I love your approach, I am just amazed about the spherical color model. It lets me see the world in a different light. I am wondering, how the utmost center line looks like, and which is the grey between black and white. And you say 90% is yellow. I just try to understand, not painting at the moment.
Thank you - so glad you're here and are curious about a science-based approach to color design.
At the center of a 3 dimensional color space is the neutral Value pole. I use and reference the Munsell color space - those are the hue, value, chroma notations that you will find in our Paint Color DNA Table.
The scale of grays is between 0=black and 10=white; again, in the Munsell color space and it's called Value.
There is also LRV, Light Reflectance Value. Which I think you may be talking about because you mention 90%. LRV is not the same as Value.
Value tells you how light or dark a color looks.
LRV is a quantity and it tells you how much light a color reflects
Two distinctly different color data points that speak to luminance - just in two different ways.
This is what the LRV Scale looks like - I use sunshine icons to reinforce the fact that LRV indicates an amount of light reflected.
I explain it all in great detail in The Four Pillars of Color course. Hope that helps.
I struggle with the difference between value and LRV. To me they are intricately related--a color with a high value seems to correlate almost perfectly with a high LRV, no? A high value indicates a very light almost white color and a high LRV a color that reflects almost all light. Can you show me a color that has a low LRV and a high value, or vice versa? Or is it merely a matter of semantics?
I have an updated blog post about LRV and paint colors: LRV - The Best Guide for Paint Colors and More!
But I can answer your question here too.
You are correct. Value and LRV are inextricably tied.
They are both under the umbrella of luminance.
Value and LRV answer two different questions about luminance.
LRV is a measurement. It answers the question how much light (luminance) does the color reflect.
Value is visual judgement. It answers the question what does the color's luminance look like when compared to - superimposed on - a scale of neutral grays bracketed in between white and black.
It's necessary to have numeric reference that answers those questions about a color's luminance when specifying color for the built environment.
And I'm kind of obnoxious about reminding people of the fact that LRV is controversial. Comparing LRVs from different sources, like paint brands, is not as effective as many assume it is.
LRV is most reasonably informative when you compare LRV percentages from the same source. Everyone in the loop needs to agree on one standard reference for LRV; it can't be willnilly.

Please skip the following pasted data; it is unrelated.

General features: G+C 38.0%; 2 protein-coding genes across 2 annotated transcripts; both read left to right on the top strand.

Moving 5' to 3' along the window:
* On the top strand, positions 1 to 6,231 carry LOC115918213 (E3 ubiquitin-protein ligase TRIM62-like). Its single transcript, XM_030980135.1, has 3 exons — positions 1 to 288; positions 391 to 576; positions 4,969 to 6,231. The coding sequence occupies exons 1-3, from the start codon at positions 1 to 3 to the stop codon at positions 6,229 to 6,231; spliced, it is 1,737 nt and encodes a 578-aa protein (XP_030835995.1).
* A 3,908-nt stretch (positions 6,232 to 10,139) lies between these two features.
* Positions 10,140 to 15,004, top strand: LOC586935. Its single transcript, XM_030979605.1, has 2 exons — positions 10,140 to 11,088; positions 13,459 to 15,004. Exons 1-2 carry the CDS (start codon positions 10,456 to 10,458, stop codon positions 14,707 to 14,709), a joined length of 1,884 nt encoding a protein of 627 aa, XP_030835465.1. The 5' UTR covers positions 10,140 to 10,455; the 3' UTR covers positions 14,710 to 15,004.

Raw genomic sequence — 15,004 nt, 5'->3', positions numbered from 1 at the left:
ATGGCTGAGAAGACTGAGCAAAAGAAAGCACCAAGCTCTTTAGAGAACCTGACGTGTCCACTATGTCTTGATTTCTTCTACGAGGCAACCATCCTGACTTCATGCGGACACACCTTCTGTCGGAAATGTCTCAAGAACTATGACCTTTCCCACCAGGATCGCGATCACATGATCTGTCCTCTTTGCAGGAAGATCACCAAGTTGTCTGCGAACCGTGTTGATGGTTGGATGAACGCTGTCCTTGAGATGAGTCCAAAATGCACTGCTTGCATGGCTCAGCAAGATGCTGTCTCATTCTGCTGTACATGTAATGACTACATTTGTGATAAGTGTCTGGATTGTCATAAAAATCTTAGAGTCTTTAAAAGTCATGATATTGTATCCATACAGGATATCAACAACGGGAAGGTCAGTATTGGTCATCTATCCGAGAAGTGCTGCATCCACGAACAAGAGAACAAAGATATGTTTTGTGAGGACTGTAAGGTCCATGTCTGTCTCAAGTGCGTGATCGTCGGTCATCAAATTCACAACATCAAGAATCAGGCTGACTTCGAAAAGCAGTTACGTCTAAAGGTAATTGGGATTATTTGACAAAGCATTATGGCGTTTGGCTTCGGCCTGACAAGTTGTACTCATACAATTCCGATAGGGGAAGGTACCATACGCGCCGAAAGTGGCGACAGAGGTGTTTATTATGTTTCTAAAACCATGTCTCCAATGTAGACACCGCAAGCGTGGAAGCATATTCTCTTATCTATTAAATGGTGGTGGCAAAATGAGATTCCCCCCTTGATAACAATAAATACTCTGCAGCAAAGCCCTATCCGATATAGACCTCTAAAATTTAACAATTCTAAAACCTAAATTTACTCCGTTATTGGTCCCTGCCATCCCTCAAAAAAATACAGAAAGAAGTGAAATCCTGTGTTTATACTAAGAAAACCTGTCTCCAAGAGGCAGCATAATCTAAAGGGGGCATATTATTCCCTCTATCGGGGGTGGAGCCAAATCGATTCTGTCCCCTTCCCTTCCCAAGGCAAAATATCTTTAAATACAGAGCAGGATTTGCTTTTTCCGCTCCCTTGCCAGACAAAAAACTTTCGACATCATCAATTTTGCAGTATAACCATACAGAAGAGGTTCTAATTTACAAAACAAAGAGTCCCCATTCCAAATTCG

For example, I think Sherwin-Williams has an issue with their LRV numbers - they skew dark. But if the agreed upon standard is the SW Fandeck, then it becomes the atlas for that application.
Benjamin Moore has published approximately 3 different LRV values for their colors over the years. The latest website update seems to align with LRVs published in their older set of fandecks - not the newest architectural kit/fandecks.
@lorisawaya Thank you, Lori, you are so helpful as usual!
Now what do you think about this comment from a Houzz user?
"You literally add purple to yellow to create gray
Purple is Blue + Red
Perfectly neutral gray is achieved when the yellow red and blue are seen equally...."
I have my own thoughts but I wonder what yours are? (You probably know who I am referring to!)
It's an inexperienced, myopic, underinformed statement about the creative art of color mixing.
Because the specific substances being blended matter.
All substances labeled as "purple" or "red" or "yellow" are not equal.
Especially when it comes to colorants for architectural coatings. They are among the most complicated of color mixing substances.
For example, one brand's "black" is not equal to another brands "black". Brand A's black could have a blue signature, Brand B's black could have a greenish signature.
Adding another layer to that, some brands have more than 1 "black" colorant.
If your job is to mix paint colors all day, then the details of all things color mixing substances matters. Because your focus is paint in its liquid state.
If that's not your job, then it doesn't matter if a set of blues and reds end up purple or brown.
When paint dries it changes states and its liquid properties can no longer be managed.
Paint morphs into color.
Color is what we specify, choose and manage. Not colorants. Not paint bases.
And the only way to manage color is with numeric color notations that define and describe color appearance of paint in its final state which is fully cured and dry.
@lorisawaya I have found myself in a paint color selection bind and luckily found you today. I've been reading your posts all evening. They are so informative and have made me look at color in a very different way! We are renovating our home and the painters informed me this morning that I need to have a ceiling paint picked out by Monday! I don't even have a wall or trim color chosen. I realize you can't tell me which paint to choose, but maybe you can lead me in the right direction? Our home faces east, one story, with 8' ceilings, natural stained oak cabinets throughout. It's a complete remodel so the entire home will be painted. I prefer to have the same selections throughout the entire home(same wall paint everywhere etc.)
Would BM China White work as a wall color with BM White Dove as the trim and ceiling? or
White Dove as wall and ceiling and China White as trim? Any insight is much appreciated. There was a communication mishap and I thought I had another 2-3 weeks before painters would be ready.
Thank you so much for any help!
Hello everyone, I'm a new member looking for everyone's help.